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Book Review: Meditations on Violence

First time I’m writing a book review, so I’ll start off with a caveat actually. Similar to the one the author gives himself, funnily enough!

When it comes to your own security or the security of those you hold dear, do not take any advise at face value. Make sure it actually works when you do need to use it. Everything that is written or that you see is not necessarily true. Just because it is in a book or on TV doesn’t mean it is half as good as they make it out to be. Don’t hazard your own or others lives on something you haven’t tested!

Having said that, I find this book to give a very interesting insight into the minds and behaviours of various types of personas that may want to try to take your worldly possessions (or life) off your hands.

Here we have a book written by Sgt. Rory Miller, a guy who has worked, and still is, in high security prisons as a security guard. His resume is impressive, but it is already in the book so if you’re curious, read the book. Let’s just say, I personally think he has the qualifications to speak on the subject.

There is a big discrepancy to what is taught in a regular dojo versus what you may encounter outside the dojo. Firstly, in the dojo, you are training with your mates. They usually won’t try to hurt you, at least not too badly. Even if they do swing a sharp blade at you, their behaviour is slightly different to how they would swing at someone unknown to them, who they do mean to harm. It would be highly unusual if they actually tried to do you physical harm in the dojo. This difference is what underpins the entire book and goes through, in high detail why this is, what you will found “on the outside” and what you really need to consider when you run into the really nasty people who have zero regard for your (and others) life.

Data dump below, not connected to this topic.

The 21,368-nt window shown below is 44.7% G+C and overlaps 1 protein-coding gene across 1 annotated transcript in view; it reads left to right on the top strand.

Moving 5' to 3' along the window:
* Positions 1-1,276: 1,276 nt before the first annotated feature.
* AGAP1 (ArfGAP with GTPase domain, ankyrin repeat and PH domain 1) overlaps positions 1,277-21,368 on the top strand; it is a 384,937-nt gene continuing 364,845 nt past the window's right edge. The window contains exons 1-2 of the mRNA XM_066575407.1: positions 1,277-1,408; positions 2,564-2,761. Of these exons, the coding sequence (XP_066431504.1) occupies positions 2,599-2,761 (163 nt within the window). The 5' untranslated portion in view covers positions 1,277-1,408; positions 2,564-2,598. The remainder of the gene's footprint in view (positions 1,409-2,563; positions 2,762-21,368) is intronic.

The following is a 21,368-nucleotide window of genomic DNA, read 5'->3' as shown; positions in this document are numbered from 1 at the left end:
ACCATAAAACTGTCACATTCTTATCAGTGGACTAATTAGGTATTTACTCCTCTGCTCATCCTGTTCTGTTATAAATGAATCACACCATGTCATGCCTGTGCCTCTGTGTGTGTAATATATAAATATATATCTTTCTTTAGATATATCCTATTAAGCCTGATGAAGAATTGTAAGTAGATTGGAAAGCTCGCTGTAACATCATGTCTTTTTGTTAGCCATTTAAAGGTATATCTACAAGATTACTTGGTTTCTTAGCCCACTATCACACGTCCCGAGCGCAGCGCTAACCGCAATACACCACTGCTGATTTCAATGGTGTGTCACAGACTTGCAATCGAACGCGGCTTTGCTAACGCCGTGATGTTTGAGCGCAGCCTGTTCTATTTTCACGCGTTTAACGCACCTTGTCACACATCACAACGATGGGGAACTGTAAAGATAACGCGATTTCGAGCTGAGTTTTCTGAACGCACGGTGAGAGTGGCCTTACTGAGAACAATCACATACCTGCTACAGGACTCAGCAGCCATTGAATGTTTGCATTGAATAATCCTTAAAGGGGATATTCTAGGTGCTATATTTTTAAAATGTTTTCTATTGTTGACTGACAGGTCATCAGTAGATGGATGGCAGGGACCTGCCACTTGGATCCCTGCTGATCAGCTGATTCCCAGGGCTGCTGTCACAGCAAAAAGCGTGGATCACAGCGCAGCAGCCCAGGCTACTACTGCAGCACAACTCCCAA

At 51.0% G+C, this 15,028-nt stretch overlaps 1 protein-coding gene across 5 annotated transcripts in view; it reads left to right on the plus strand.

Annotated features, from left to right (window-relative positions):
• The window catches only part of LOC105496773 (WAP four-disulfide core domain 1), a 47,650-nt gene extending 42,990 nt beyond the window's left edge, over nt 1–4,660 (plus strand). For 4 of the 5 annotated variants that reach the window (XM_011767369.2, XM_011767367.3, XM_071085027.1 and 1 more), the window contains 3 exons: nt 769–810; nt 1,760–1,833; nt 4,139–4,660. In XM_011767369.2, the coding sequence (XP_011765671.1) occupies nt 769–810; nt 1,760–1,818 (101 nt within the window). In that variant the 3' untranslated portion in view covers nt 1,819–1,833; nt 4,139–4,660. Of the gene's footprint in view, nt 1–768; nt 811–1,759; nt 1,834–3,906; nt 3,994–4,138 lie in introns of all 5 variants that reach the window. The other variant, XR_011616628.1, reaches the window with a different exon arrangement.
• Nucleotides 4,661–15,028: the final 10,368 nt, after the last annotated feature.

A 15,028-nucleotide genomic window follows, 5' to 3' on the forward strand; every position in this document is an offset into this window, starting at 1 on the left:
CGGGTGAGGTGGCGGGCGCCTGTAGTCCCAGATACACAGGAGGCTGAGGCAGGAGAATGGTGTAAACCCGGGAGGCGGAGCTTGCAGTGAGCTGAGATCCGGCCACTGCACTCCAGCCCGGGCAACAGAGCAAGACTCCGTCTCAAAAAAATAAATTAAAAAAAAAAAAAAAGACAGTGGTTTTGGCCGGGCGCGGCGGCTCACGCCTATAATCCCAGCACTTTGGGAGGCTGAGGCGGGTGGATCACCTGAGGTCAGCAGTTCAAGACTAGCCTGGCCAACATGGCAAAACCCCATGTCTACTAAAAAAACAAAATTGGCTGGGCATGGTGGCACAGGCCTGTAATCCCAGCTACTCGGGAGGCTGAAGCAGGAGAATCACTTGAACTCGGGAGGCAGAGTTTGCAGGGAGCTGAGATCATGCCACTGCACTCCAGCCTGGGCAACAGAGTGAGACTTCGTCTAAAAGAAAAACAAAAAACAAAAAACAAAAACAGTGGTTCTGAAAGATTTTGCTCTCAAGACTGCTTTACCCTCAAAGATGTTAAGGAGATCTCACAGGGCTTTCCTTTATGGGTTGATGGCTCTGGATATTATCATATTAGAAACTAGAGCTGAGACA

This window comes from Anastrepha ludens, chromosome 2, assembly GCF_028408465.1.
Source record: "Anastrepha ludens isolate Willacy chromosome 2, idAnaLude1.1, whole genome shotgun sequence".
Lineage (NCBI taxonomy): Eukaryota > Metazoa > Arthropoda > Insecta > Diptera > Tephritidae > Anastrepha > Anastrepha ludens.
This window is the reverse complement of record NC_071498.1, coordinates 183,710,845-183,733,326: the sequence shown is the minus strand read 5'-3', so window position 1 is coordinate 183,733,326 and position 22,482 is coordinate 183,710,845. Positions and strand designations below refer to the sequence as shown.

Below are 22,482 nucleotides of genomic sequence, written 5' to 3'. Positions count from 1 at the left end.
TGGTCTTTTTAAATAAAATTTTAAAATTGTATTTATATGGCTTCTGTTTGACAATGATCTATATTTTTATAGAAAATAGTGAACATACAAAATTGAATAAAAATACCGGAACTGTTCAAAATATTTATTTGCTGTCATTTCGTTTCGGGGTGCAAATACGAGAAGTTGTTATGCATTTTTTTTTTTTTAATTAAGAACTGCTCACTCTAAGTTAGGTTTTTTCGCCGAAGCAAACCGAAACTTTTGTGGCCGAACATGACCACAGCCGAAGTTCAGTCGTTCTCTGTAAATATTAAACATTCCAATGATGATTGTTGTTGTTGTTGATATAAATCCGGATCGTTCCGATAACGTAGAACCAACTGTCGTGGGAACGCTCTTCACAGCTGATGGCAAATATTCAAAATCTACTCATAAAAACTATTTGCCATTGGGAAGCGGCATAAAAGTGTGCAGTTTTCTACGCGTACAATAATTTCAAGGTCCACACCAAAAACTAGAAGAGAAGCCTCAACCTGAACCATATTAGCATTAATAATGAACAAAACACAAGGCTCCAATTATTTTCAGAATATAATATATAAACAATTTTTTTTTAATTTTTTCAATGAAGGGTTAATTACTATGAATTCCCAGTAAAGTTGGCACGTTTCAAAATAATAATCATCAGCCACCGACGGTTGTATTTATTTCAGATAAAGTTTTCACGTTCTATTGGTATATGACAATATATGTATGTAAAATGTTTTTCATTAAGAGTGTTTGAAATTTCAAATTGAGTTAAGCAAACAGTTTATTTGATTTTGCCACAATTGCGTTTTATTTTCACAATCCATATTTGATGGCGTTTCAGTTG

Believe what you will about your fellow man, but do remember, you are quite possibly entirely wrong when you place any assumptions on how someone will behave when faced with a life threatening situation. Including your own self. There is no substitute for experiencing a situation where your life depends on your immediate, accurate and correct response. Not even training in a dojo where you’ll have a whole bunch of others (usually friends) who attack you.

This is highlighted very much throughout the book, and one assumption after another is torn to shreds. I especially find the chapter on predators a big eye opener. I mean, you try to think the best of people, but there is some seriously screwed up people out there too. It reminded me why I do train, and it will make me train both slightly differently as well as harder.

In any case, if you do train in a dojo and you have never really been in a fight on the streets, then you should really read this book. If you train for competition and think you can stand on your own two feet in a fight, you should really read this. There is nothing like deceiving yourself into believing you can take on anyone, anytime, anywhere. Reality is, you may not even see them coming.

So, read this, as it definitely has opened my eyes. It has given me some ideas and has certainly changed my training.

You can find it here:

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